Among the new discoveries of the past decade has been a whole series of sixteenth-century Protestant teachings on marriage that have had, and can have, an enduring influence on Western churches and states alike. It is now well understood that the sixteenth-century Protestant Reformation was a watershed in the history of Western theology and the law of marriage—a moment and movement that gathered several streams of classical and Catholic legal ideas and institutions, remixed them and revised them in accordance with the new Protestant norms and forms of the day, and then redirected them in the governance and service of the Christian West.
On August 15, 1997, the State of Louisiana put in place the nation’s first modern covenant marriage law. The law creates a two-tiered system of marriage. Couples may choose a contract marriage, with minimal formalities of formation and attendant rights to no-fault divorce. Or couples may choose a covenant marriage, with more stringent formation and dissolution rules.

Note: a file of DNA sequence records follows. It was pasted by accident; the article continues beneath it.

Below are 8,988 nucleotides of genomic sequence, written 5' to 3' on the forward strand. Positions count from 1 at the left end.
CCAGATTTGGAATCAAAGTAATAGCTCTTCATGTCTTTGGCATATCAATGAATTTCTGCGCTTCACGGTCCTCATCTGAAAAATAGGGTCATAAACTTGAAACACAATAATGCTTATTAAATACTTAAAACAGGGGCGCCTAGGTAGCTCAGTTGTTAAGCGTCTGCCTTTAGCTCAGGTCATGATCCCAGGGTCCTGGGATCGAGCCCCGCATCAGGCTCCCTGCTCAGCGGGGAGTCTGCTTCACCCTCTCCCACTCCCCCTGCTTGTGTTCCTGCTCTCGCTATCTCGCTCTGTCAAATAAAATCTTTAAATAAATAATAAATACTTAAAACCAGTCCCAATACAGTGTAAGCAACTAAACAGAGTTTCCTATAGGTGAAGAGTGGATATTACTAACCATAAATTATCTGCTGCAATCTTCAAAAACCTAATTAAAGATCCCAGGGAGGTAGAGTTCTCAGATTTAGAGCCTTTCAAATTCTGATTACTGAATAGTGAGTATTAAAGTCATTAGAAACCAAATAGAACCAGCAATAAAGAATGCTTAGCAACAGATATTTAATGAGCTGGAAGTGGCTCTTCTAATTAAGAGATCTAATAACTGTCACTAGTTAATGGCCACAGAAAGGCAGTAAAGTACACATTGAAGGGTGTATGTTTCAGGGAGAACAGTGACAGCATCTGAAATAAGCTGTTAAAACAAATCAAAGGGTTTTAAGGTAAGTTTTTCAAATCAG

A century and a half ago, Mormons made national headlines by claiming a First Amendment right to practice polygamy, despite criminal laws against it. In four cases from 1879 to 1890, the United States Supreme Court firmly rejected their claim, and threatened to dissolve the Mormon church if they persisted…These old cases are still the law of the land, and most Mormons renounced polygamy after 1890.
In this Lecture, I would like to revisit the original Protestant case against clerical celibacy and for clerical marriage in its sixteenth century Lutheran Reformation context. I shall then draw out a few implications of the significance of these historical battles for the theology and law of clerical celibacy and marriage today.
Aquinas organized his account of the morality of sexual relations around the good of marriage. The good of marriage is one of the basic human goods to which human choice and action are directed by the first principles of practical reason. Sex acts are immoral when they are “against the good of marriage” and therefore unreasonable (and, inasumuch unreasonable, unnatural).